Posts Tagged ‘blogging’

Getting to “right”

February 18, 2009

I’m mid-way through my first week since early October as a “free agent”. I’ve not felt “right” yet. I’m trying to assign percentages to the reasons why this is the case.

Here are the contenders:

1. Lack of steady income
2. President’s Day and the short week
3. Too much time to think — two round trips on the LRT
4. The lingering hip injury
5. The weather
6. Possible cold coming on

For the time being I’ll assign 16% to each and the remaining 4% to “miscellaneous outside influences”.

Truth be told, I’ve been rather productive and the brain has definitely been firing on all cylinders. I just need to get back on the groove. No appointments tomorrow unless Dan wants to get lunch. 😉

NOTE TO SELF: blogging IS your job now.

I guess this is professional.

October 9, 2008

I’ve been spending more time digging through the online job sites with searches such as ASP.NET, C#, .NET, even (shudder) SharePoint. Decided to pop in “blogger” to see what was there — mostly as a follow-up to this post.

Came across this one:

Article Writer (From Home)

We are looking for a writers to bring our blog alive, to communicate and engage our visitors.

If you are interested in blogging about Massage, How to, benefits, commenting on new research or news about massage and related products or uses for products,we are interested in talking to you. A background in massage will be helpful. is the blog

Get exposure for your writing and opinion. We are looking for both a featured blogger and for guest bloggers. Our Featured blogger should write about 4 times a week, with a consistent posting schedule, and have a strong interest in massage, this role will pay $50 a month. If you have blogged before and have an interest in massage issues this might be the right role for you.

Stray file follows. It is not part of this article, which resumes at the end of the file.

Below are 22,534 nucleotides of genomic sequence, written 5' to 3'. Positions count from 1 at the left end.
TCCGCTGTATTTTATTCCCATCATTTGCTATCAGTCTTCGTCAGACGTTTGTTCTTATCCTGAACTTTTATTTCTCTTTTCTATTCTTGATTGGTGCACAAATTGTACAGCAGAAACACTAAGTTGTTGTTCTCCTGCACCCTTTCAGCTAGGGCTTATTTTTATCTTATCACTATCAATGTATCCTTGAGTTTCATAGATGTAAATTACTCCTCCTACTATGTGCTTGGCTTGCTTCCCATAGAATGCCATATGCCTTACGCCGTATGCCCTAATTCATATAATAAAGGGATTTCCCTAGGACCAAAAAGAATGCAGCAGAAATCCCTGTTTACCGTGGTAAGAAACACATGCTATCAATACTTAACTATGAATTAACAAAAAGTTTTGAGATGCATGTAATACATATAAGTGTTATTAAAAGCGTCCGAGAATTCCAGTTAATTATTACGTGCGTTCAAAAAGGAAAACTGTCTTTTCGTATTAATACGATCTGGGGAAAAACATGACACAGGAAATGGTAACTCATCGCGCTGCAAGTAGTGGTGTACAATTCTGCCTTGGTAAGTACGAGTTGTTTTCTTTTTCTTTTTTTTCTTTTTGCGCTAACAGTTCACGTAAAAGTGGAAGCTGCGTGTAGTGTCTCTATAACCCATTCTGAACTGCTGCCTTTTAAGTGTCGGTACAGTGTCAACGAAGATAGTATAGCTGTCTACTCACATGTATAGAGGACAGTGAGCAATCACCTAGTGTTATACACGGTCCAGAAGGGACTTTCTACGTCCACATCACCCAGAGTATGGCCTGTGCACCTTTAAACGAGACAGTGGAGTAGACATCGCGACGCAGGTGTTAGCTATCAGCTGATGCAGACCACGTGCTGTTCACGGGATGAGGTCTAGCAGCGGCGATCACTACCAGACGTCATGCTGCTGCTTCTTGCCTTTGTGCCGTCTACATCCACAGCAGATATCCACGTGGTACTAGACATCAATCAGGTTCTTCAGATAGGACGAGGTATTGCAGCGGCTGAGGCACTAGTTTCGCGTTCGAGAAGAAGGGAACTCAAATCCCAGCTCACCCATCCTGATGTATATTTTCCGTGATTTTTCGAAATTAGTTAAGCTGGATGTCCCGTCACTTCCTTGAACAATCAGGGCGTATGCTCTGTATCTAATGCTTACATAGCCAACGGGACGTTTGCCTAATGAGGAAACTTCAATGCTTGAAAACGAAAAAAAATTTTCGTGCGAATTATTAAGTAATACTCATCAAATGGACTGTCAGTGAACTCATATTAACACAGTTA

If you are familiar with blog promotion, writing with search engines in mind, linking to other sites to improve our search ranking and creating a buzz, there may be additional opportunities. 

$50. Apparently blogging for someone else pays less than sewing swooshes on Nike shoes in China.

They’re going to get some high-caliber stuff for their 50 cents an hour.

Touch Typing: Another benefit of blogging.

October 9, 2008

I realized in the past few months that I’m a touch typist. I took typing in high school so many years ago and “cheated” my way through looking at the keys. I was pretty quick as I knew where everything was, but had no confidence. I type for hours every day now and at some point the switch flipped.

My friend Robert used to say back at BigCharts, if this web thing didn’t work out, he could get a job as a secretary. He could type like the wind. I type like a stiff breeze now. So maybe some data-entry wouldn’t be out of the question if things got extreme.

How much does a Pro-Blogger make? Is it worth it?

October 2, 2008

Michael Agger at Slate recently wrote a piece on this topic. It has some interesting numbers (Kottke $5,300/mo, Perez Hilton $111,000/mo) and ideas on the professional blogger industry, which I oddly find myself a part of over the past two years.

Agger over-simplifies things based on page views. Kottke’s “wage per pageview” is significantly lower than mine — he gets roughly 10 times the unique visitors that GlassyEyes gets.

I’ve always been more of a quality over quantity guy, but I see both sides. I see Kottke and Zen Habits as two very different sites. They’re both blogs, they both have solid content, but there seems to be an adjective missing to describe the differences.

I like longer posts in the morning while I have coffee and like the quick-hitting posts throughout the day to keep me on top of the pulse of the internet. 

As a blogger, is it worth it? It has been for me. With the web development at a virtual stand-still, any income is good income and if it keeps me out of a cube for even another month, it’s great. On the other hand, I still suffer from an inability to put guardrails around my time. I could do this 16 hours a day (and sometimes do) and still never “catch up”. If I want my kids to know my name, I need to be a juggler.